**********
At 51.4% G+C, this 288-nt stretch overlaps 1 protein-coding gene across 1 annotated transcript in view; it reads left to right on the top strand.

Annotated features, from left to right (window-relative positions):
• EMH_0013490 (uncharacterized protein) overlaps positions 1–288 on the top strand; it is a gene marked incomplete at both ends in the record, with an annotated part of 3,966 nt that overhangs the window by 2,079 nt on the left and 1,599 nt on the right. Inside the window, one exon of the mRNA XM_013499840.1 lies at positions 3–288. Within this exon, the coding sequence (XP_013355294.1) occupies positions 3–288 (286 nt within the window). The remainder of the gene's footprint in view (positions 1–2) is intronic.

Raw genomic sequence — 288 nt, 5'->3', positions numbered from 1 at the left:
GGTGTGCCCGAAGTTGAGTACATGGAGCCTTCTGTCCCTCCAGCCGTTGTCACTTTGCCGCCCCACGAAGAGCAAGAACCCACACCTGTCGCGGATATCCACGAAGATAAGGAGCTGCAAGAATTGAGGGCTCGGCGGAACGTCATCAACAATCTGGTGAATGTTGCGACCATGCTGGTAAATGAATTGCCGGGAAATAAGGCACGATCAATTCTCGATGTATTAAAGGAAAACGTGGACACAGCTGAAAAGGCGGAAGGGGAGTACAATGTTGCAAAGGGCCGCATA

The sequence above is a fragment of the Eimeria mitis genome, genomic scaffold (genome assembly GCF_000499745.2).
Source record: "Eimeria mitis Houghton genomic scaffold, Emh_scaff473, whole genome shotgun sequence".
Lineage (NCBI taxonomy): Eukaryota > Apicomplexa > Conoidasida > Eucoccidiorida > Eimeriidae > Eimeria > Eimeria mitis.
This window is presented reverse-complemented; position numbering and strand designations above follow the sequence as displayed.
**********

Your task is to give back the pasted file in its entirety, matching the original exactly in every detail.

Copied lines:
At 51.4% G+C, this 288-nt stretch overlaps 1 protein-coding gene across 1 annotated transcript in view; it reads left to right on the top strand.

Annotated features, from left to right (window-relative positions):
• EMH_0013490 (uncharacterized protein) overlaps positions 1–288 on the top strand; it is a gene marked incomplete at both ends in the record, with an annotated part of 3,966 nt that overhangs the window by 2,079 nt on the left and 1,599 nt on the right. Inside the window, one exon of the mRNA XM_013499840.1 lies at positions 3–288. Within this exon, the coding sequence (XP_013355294.1) occupies positions 3–288 (286 nt within the window). The remainder of the gene's footprint in view (positions 1–2) is intronic.

Raw genomic sequence — 288 nt, 5'->3', positions numbered from 1 at the left:
GGTGTGCCCGAAGTTGAGTACATGGAGCCTTCTGTCCCTCCAGCCGTTGTCACTTTGCCGCCCCACGAAGAGCAAGAACCCACACCTGTCGCGGATATCCACGAAGATAAGGAGCTGCAAGAATTGAGGGCTCGGCGGAACGTCATCAACAATCTGGTGAATGTTGCGACCATGCTGGTAAATGAATTGCCGGGAAATAAGGCACGATCAATTCTCGATGTATTAAAGGAAAACGTGGACACAGCTGAAAAGGCGGAAGGGGAGTACAATGTTGCAAAGGGCCGCATA

The sequence above is a fragment of the Eimeria mitis genome, genomic scaffold (genome assembly GCF_000499745.2).
Source record: "Eimeria mitis Houghton genomic scaffold, Emh_scaff473, whole genome shotgun sequence".
Lineage (NCBI taxonomy): Eukaryota > Apicomplexa > Conoidasida > Eucoccidiorida > Eimeriidae > Eimeria > Eimeria mitis.
This window is presented reverse-complemented; position numbering and strand designations above follow the sequence as displayed.